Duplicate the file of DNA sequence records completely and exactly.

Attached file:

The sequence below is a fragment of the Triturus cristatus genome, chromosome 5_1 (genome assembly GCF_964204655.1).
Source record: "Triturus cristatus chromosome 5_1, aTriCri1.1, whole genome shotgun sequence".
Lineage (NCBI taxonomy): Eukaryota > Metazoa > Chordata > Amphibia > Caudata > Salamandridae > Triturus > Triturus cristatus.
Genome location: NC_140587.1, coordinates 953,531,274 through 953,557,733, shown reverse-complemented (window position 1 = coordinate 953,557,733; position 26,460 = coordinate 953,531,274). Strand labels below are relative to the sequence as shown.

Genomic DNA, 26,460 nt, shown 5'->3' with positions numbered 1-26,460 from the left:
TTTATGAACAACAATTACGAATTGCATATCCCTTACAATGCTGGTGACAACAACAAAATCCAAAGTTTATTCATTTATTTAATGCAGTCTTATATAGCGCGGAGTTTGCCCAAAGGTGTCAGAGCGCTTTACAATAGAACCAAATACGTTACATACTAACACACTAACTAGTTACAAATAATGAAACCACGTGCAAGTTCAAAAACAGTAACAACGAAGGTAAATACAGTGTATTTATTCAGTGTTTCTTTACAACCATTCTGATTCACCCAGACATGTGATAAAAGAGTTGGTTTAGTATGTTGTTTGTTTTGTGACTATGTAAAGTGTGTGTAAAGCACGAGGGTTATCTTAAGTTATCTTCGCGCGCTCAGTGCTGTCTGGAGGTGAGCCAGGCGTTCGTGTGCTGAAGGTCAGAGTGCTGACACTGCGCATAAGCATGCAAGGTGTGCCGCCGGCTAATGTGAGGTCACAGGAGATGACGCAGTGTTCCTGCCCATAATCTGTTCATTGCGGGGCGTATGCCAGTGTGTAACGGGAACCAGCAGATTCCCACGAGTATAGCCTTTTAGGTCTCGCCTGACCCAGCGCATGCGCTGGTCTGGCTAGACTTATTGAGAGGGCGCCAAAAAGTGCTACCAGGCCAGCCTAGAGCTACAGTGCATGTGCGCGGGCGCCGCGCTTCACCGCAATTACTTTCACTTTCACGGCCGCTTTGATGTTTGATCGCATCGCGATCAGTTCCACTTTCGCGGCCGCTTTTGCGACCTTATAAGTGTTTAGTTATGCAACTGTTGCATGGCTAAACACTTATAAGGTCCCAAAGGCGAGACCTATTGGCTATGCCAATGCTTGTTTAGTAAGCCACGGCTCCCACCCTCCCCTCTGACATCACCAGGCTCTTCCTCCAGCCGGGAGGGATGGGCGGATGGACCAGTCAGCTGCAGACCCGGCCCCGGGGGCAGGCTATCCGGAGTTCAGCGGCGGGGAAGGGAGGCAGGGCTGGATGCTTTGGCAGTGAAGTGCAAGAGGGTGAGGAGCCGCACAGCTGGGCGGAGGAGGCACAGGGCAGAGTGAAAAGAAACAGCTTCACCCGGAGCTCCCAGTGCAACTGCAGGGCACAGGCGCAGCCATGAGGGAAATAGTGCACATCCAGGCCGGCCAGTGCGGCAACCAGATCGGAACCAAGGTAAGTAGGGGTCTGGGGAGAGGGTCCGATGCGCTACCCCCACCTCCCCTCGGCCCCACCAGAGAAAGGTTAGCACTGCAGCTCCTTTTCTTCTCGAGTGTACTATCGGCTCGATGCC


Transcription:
The sequence below is a fragment of the Triturus cristatus genome, chromosome 5_1 (genome assembly GCF_964204655.1).
Source record: "Triturus cristatus chromosome 5_1, aTriCri1.1, whole genome shotgun sequence".
Lineage (NCBI taxonomy): Eukaryota > Metazoa > Chordata > Amphibia > Caudata > Salamandridae > Triturus > Triturus cristatus.
Genome location: NC_140587.1, coordinates 953,531,274 through 953,557,733, shown reverse-complemented (window position 1 = coordinate 953,557,733; position 26,460 = coordinate 953,531,274). Strand labels below are relative to the sequence as shown.

Genomic DNA, 26,460 nt, shown 5'->3' with positions numbered 1-26,460 from the left:
TTTATGAACAACAATTACGAATTGCATATCCCTTACAATGCTGGTGACAACAACAAAATCCAAAGTTTATTCATTTATTTAATGCAGTCTTATATAGCGCGGAGTTTGCCCAAAGGTGTCAGAGCGCTTTACAATAGAACCAAATACGTTACATACTAACACACTAACTAGTTACAAATAATGAAACCACGTGCAAGTTCAAAAACAGTAACAACGAAGGTAAATACAGTGTATTTATTCAGTGTTTCTTTACAACCATTCTGATTCACCCAGACATGTGATAAAAGAGTTGGTTTAGTATGTTGTTTGTTTTGTGACTATGTAAAGTGTGTGTAAAGCACGAGGGTTATCTTAAGTTATCTTCGCGCGCTCAGTGCTGTCTGGAGGTGAGCCAGGCGTTCGTGTGCTGAAGGTCAGAGTGCTGACACTGCGCATAAGCATGCAAGGTGTGCCGCCGGCTAATGTGAGGTCACAGGAGATGACGCAGTGTTCCTGCCCATAATCTGTTCATTGCGGGGCGTATGCCAGTGTGTAACGGGAACCAGCAGATTCCCACGAGTATAGCCTTTTAGGTCTCGCCTGACCCAGCGCATGCGCTGGTCTGGCTAGACTTATTGAGAGGGCGCCAAAAAGTGCTACCAGGCCAGCCTAGAGCTACAGTGCATGTGCGCGGGCGCCGCGCTTCACCGCAATTACTTTCACTTTCACGGCCGCTTTGATGTTTGATCGCATCGCGATCAGTTCCACTTTCGCGGCCGCTTTTGCGACCTTATAAGTGTTTAGTTATGCAACTGTTGCATGGCTAAACACTTATAAGGTCCCAAAGGCGAGACCTATTGGCTATGCCAATGCTTGTTTAGTAAGCCACGGCTCCCACCCTCCCCTCTGACATCACCAGGCTCTTCCTCCAGCCGGGAGGGATGGGCGGATGGACCAGTCAGCTGCAGACCCGGCCCCGGGGGCAGGCTATCCGGAGTTCAGCGGCGGGGAAGGGAGGCAGGGCTGGATGCTTTGGCAGTGAAGTGCAAGAGGGTGAGGAGCCGCACAGCTGGGCGGAGGAGGCACAGGGCAGAGTGAAAAGAAACAGCTTCACCCGGAGCTCCCAGTGCAACTGCAGGGCACAGGCGCAGCCATGAGGGAAATAGTGCACATCCAGGCCGGCCAGTGCGGCAACCAGATCGGAACCAAGGTAAGTAGGGGTCTGGGGAGAGGGTCCGATGCGCTACCCCCACCTCCCCTCGGCCCCACCAGAGAAAGGTTAGCACTGCAGCTCCTTTTCTTCTCGAGTGTACTATCGGCTCGATGCC